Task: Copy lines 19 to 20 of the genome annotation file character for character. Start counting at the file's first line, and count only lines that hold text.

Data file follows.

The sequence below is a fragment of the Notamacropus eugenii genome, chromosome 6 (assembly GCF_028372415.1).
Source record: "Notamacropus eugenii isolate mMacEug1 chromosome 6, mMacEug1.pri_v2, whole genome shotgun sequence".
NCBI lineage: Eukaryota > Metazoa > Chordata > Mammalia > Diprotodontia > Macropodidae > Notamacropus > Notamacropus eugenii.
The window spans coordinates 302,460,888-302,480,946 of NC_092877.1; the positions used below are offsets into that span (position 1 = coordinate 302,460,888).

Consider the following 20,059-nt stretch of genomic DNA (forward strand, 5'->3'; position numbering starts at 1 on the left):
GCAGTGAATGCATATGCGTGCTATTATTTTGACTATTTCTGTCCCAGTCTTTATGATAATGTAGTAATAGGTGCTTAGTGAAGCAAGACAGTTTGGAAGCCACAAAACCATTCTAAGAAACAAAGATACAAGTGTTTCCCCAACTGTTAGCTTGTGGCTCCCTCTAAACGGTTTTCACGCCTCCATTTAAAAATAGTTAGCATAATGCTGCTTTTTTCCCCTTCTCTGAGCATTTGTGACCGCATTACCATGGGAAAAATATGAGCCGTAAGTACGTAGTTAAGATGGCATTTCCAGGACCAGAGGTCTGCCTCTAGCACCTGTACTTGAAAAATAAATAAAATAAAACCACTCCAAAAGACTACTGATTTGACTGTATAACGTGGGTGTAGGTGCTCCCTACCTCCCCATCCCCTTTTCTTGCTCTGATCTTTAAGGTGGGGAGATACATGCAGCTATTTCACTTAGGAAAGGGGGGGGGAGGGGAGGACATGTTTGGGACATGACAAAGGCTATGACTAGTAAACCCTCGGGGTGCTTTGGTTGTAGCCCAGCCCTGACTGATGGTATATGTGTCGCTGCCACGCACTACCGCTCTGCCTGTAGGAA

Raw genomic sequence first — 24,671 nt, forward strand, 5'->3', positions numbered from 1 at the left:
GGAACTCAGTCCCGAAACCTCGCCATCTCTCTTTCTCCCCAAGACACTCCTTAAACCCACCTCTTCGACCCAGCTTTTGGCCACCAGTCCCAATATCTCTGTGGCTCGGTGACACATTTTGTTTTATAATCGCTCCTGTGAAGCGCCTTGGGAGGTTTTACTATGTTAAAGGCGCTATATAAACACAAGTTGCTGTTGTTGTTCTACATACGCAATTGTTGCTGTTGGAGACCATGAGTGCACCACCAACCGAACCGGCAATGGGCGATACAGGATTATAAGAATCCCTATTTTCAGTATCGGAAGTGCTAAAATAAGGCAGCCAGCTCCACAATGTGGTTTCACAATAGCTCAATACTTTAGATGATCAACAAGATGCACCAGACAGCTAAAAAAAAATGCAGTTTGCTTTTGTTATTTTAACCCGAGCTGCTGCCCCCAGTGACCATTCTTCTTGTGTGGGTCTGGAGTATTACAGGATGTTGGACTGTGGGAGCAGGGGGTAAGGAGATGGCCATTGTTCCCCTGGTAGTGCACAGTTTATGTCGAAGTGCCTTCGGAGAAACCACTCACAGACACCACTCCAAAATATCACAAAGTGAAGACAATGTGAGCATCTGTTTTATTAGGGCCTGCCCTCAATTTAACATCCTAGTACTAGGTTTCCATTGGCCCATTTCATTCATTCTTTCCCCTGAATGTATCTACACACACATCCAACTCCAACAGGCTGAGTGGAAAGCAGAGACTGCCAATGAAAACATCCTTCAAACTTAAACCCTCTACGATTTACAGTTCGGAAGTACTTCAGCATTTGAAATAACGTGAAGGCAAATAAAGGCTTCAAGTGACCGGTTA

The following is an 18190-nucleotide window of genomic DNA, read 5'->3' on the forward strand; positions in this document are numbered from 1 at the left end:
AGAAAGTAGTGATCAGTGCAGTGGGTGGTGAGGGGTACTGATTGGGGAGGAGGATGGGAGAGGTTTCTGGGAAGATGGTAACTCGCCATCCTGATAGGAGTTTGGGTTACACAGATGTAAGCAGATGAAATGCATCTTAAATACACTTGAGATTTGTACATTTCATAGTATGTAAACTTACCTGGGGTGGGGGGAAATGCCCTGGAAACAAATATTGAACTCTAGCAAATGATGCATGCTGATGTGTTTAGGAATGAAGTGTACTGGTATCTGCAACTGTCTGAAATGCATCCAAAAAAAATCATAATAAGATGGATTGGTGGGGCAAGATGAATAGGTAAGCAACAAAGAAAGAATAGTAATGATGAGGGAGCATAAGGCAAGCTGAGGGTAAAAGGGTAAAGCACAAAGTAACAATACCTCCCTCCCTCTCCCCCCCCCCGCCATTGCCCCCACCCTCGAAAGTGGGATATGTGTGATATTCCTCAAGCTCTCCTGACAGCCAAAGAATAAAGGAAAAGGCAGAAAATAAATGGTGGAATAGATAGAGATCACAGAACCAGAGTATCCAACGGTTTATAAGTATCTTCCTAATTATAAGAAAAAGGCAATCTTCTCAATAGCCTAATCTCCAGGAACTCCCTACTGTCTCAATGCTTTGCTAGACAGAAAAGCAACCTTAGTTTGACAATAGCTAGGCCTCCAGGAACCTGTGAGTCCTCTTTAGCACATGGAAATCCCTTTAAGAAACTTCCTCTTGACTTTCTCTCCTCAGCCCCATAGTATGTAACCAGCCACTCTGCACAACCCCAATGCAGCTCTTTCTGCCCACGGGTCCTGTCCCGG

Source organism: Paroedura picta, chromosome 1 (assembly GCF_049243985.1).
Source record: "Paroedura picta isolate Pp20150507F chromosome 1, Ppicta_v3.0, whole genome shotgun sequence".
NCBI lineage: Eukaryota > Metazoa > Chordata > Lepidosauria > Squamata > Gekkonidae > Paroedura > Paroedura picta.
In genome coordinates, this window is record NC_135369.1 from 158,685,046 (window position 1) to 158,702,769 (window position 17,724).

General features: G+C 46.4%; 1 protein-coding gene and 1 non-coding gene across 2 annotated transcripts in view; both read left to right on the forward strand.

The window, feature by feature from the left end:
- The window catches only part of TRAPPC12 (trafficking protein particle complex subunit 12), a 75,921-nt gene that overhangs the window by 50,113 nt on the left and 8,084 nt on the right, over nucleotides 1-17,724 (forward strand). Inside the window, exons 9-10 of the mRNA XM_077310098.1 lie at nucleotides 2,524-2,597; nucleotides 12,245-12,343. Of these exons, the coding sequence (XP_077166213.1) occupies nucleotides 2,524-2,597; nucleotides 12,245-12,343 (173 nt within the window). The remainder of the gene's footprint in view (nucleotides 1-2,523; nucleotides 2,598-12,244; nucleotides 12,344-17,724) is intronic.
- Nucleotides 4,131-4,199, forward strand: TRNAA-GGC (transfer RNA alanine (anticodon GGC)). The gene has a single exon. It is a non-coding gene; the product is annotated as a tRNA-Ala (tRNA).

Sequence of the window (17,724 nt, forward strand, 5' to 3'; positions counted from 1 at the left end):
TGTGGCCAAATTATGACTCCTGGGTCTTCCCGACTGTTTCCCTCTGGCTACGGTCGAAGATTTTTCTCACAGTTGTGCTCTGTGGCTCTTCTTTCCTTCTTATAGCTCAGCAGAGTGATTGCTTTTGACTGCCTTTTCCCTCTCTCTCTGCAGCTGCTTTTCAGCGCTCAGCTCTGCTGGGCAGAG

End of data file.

Sequence of the window (17,724 nt, forward strand, 5' to 3'; positions counted from 1 at the left end):
TGTGGCCAAATTATGACTCCTGGGTCTTCCCGACTGTTTCCCTCTGGCTACGGTCGAAGATTTTTCTCACAGTTGTGCTCTGTGGCTCTTCTTTCCTTCTTATAGCTCAGCAGAGTGATTGCTTTTGACTGCCTTTTCCCTCTCTCTCTGCAGCTGCTTTTCAGCGCTCAGCTCTGCTGGGCAGAG